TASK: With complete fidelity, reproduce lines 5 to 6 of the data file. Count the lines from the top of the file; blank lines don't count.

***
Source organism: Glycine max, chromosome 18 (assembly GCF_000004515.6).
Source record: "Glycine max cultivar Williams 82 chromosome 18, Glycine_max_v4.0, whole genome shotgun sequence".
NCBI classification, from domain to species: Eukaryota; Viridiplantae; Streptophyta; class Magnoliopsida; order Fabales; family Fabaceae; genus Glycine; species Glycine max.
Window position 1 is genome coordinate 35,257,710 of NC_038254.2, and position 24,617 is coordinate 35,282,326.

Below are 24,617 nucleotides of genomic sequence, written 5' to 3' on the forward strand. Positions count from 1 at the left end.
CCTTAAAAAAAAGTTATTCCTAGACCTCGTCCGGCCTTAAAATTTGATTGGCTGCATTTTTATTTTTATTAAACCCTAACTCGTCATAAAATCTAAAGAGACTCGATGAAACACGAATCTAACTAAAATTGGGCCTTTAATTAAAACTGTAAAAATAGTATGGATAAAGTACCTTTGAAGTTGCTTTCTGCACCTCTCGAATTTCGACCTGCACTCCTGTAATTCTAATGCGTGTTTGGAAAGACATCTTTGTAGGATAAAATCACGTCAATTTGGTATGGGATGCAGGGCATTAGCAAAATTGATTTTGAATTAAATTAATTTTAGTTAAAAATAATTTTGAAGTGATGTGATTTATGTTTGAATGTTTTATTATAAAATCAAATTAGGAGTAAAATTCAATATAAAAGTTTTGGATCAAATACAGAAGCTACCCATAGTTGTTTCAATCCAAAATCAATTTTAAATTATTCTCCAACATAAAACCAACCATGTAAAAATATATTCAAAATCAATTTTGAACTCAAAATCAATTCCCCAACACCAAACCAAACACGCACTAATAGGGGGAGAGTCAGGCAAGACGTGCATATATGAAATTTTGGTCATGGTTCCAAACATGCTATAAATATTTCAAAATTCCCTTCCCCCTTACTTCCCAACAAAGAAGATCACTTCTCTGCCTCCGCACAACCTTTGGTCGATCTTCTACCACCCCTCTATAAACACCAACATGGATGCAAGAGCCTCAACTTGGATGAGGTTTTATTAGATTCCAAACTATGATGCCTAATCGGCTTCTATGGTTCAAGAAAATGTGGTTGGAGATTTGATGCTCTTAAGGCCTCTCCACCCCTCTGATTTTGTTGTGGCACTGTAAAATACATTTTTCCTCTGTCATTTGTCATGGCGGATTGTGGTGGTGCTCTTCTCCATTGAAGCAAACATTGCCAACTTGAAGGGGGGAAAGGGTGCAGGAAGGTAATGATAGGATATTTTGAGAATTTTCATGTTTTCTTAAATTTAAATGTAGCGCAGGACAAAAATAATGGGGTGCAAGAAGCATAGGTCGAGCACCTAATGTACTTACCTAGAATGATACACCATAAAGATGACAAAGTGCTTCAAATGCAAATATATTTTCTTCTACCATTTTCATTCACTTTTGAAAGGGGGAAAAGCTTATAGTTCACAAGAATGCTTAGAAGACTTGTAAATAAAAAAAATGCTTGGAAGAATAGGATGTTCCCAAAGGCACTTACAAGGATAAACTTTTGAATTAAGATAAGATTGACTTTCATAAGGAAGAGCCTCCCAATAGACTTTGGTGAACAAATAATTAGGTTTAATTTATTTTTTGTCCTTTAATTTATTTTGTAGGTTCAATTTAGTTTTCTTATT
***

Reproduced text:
Below are 24,617 nucleotides of genomic sequence, written 5' to 3' on the forward strand. Positions count from 1 at the left end.
CCTTAAAAAAAAGTTATTCCTAGACCTCGTCCGGCCTTAAAATTTGATTGGCTGCATTTTTATTTTTATTAAACCCTAACTCGTCATAAAATCTAAAGAGACTCGATGAAACACGAATCTAACTAAAATTGGGCCTTTAATTAAAACTGTAAAAATAGTATGGATAAAGTACCTTTGAAGTTGCTTTCTGCACCTCTCGAATTTCGACCTGCACTCCTGTAATTCTAATGCGTGTTTGGAAAGACATCTTTGTAGGATAAAATCACGTCAATTTGGTATGGGATGCAGGGCATTAGCAAAATTGATTTTGAATTAAATTAATTTTAGTTAAAAATAATTTTGAAGTGATGTGATTTATGTTTGAATGTTTTATTATAAAATCAAATTAGGAGTAAAATTCAATATAAAAGTTTTGGATCAAATACAGAAGCTACCCATAGTTGTTTCAATCCAAAATCAATTTTAAATTATTCTCCAACATAAAACCAACCATGTAAAAATATATTCAAAATCAATTTTGAACTCAAAATCAATTCCCCAACACCAAACCAAACACGCACTAATAGGGGGAGAGTCAGGCAAGACGTGCATATATGAAATTTTGGTCATGGTTCCAAACATGCTATAAATATTTCAAAATTCCCTTCCCCCTTACTTCCCAACAAAGAAGATCACTTCTCTGCCTCCGCACAACCTTTGGTCGATCTTCTACCACCCCTCTATAAACACCAACATGGATGCAAGAGCCTCAACTTGGATGAGGTTTTATTAGATTCCAAACTATGATGCCTAATCGGCTTCTATGGTTCAAGAAAATGTGGTTGGAGATTTGATGCTCTTAAGGCCTCTCCACCCCTCTGATTTTGTTGTGGCACTGTAAAATACATTTTTCCTCTGTCATTTGTCATGGCGGATTGTGGTGGTGCTCTTCTCCATTGAAGCAAACATTGCCAACTTGAAGGGGGGAAAGGGTGCAGGAAGGTAATGATAGGATATTTTGAGAATTTTCATGTTTTCTTAAATTTAAATGTAGCGCAGGACAAAAATAATGGGGTGCAAGAAGCATAGGTCGAGCACCTAATGTACTTACCTAGAATGATACACCATAAAGATGACAAAGTGCTTCAAATGCAAATATATTTTCTTCTACCATTTTCATTCACTTTTGAAAGGGGGAAAAGCTTATAGTTCACAAGAATGCTTAGAAGACTTGTAAATAAAAAAAATGCTTGGAAGAATAGGATGTTCCCAAAGGCACTTACAAGGATAAACTTTTGAATTAAGATAAGATTGACTTTCATAAGGAAGAGCCTCCCAATAGACTTTGGTGAACAAATAATTAGGTTTAATTTATTTTTTGTCCTTTAATTTATTTTGTAGGTTCAATTTAGTTTTCTTATT